DO YOU KNOW WHO SAINT Ignatius of Antioch WAS ?

Bishop of Antioch


The return of Emperor Trajan to Rome, after conquering Dacia —the actual Rumania—, was celebrated with one hundred and twenty three days of games. One thousand gladiators perished in the circus.


There were also a lot of sentenced people, to be devoured by the beasts, just for the mere fact of being Christians. Among them was the bishop of Antioch, Ignatius.

Detained and judged, the prisoner abandoned the great city of Syria towards Rome, carried with chains and escorted by a detachment of ten soldiers. It was probably the year 106, or the beginnings of year 107.

Ignatius was the second or third bishop of Antioch —the testimonies are not unanimous— after the apostle St Peter occupied the see. According to a document from the fourth-fifth century, he was disciple of the apostle St John. Above all Ignatius was a shepherd of souls, in love with Christ and just concerned in taking care of the flock trusted to him.



His best portrait is given to us by himself in the seven letters he wrote to several Christian communities on his way to Rome. Four of them were written in Smyrna directed to the Churches in Ephesus, Magnesia, Tralles and Rome; the other three were written in Troas to the Churches in Philadelphia, Smyrna and to the bishop of this one, Polycarp, in which he gives him some advice about how to develop his duties as a bishop.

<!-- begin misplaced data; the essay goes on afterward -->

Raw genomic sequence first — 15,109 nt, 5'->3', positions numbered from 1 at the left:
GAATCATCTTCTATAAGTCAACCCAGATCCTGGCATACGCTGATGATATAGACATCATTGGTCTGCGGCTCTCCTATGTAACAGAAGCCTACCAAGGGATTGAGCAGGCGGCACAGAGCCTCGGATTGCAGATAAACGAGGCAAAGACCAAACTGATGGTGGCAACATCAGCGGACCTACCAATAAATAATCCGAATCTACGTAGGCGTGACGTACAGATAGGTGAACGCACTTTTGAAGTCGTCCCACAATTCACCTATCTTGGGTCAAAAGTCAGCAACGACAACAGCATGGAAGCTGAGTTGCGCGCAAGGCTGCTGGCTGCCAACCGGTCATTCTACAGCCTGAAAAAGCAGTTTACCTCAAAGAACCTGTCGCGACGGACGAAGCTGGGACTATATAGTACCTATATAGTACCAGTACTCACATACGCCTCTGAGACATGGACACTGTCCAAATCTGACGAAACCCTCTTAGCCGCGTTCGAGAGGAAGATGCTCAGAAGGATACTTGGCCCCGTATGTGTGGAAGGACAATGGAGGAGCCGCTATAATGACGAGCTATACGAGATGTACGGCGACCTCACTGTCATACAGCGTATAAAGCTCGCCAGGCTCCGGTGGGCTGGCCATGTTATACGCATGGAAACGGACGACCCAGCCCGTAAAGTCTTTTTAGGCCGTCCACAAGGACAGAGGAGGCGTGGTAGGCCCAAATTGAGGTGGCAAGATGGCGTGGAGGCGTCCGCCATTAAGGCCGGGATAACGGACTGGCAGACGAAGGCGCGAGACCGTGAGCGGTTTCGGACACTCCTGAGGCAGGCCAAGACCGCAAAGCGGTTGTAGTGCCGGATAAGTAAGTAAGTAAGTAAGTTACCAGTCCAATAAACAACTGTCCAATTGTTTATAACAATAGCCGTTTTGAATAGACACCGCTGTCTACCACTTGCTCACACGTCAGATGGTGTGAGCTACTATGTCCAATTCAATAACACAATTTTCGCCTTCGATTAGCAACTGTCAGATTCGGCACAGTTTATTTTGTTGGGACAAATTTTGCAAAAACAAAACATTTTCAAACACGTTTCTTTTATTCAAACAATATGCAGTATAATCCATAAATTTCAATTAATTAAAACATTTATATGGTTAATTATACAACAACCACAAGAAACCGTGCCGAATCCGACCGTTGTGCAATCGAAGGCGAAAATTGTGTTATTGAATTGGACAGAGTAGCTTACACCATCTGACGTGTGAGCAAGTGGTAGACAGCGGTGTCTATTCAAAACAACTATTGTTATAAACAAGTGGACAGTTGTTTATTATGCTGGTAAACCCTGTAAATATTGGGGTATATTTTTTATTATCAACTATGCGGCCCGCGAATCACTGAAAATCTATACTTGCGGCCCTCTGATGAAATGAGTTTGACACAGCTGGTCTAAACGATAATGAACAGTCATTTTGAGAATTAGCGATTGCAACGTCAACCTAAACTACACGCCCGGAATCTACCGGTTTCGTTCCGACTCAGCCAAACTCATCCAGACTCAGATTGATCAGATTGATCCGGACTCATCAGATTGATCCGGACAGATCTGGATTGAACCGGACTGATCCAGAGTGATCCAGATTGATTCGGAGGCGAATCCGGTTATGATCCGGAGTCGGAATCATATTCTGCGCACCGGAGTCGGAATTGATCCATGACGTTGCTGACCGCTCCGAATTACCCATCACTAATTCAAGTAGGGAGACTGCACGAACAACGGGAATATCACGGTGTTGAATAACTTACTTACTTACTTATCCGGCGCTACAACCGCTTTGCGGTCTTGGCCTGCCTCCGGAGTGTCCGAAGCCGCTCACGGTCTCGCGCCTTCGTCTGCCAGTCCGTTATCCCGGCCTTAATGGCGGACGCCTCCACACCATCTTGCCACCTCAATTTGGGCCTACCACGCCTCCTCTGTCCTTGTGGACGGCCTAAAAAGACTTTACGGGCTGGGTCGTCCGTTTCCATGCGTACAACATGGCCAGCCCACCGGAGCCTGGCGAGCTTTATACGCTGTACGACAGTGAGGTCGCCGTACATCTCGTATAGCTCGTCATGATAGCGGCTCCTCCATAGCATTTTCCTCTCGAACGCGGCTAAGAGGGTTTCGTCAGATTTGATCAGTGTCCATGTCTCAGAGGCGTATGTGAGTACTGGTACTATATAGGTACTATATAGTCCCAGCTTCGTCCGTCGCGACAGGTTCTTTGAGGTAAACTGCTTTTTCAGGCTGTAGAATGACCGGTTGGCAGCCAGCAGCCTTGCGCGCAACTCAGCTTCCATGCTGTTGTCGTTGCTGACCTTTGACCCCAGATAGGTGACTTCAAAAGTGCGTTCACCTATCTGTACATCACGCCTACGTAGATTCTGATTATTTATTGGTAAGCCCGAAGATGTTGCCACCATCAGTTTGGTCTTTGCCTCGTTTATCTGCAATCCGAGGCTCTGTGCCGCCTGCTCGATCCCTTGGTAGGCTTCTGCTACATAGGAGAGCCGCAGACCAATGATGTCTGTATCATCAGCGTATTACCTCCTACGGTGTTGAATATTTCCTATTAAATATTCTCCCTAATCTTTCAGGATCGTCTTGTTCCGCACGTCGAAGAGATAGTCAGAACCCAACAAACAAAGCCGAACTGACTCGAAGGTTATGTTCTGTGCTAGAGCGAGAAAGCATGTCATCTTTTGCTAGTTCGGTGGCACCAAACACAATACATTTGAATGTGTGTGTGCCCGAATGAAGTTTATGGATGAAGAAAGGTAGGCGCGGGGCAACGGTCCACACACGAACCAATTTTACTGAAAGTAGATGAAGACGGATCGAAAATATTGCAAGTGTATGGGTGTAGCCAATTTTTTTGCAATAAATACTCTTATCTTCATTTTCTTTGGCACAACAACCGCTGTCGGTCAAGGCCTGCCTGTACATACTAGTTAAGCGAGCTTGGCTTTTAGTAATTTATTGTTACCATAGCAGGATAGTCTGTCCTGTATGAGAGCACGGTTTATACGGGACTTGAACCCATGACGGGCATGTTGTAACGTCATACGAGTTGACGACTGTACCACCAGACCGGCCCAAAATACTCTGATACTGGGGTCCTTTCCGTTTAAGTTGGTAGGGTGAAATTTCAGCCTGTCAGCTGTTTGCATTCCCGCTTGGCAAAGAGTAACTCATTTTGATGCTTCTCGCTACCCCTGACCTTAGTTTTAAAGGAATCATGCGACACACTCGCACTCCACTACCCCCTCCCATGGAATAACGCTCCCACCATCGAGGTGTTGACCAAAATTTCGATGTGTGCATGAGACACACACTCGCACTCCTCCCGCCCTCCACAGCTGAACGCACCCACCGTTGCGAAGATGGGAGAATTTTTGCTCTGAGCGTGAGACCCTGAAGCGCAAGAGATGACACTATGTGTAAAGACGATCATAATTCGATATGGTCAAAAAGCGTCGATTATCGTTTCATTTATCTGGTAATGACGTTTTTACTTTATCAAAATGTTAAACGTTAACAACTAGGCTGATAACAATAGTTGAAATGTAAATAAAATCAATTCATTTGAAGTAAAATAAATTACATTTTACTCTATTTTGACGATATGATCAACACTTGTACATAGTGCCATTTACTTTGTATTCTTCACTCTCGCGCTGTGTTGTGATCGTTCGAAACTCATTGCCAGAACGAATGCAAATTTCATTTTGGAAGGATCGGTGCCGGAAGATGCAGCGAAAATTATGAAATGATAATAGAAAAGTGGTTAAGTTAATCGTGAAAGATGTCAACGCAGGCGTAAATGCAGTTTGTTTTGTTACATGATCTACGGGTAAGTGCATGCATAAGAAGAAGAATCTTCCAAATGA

Because of their content, this letters have a great doctrinal interest, because of which St Ignatius is one of the Church Fathers. In them we find for the first time the expression “Catholic Church” referred to the totality of the Christians. A lot of the subjects that the letter deals with are determined by the polemic against the most divulged heresies of the time, especially Docetism, which denied the reality of the incarnation of the Verb.

St Ignatius strongly states the true divinity and the true humanity of the Son of God. Another important point is the doctrine related to the Church. St Ignatius considers the being of the Church deeply incrusted in the Holy Trinity and, at the same time, exposes the doctrine of the Church as the Body of Christ. Its unity is patent in the hierarchic structure: without it there is no Church and no possibility of celebrating the Eucharist.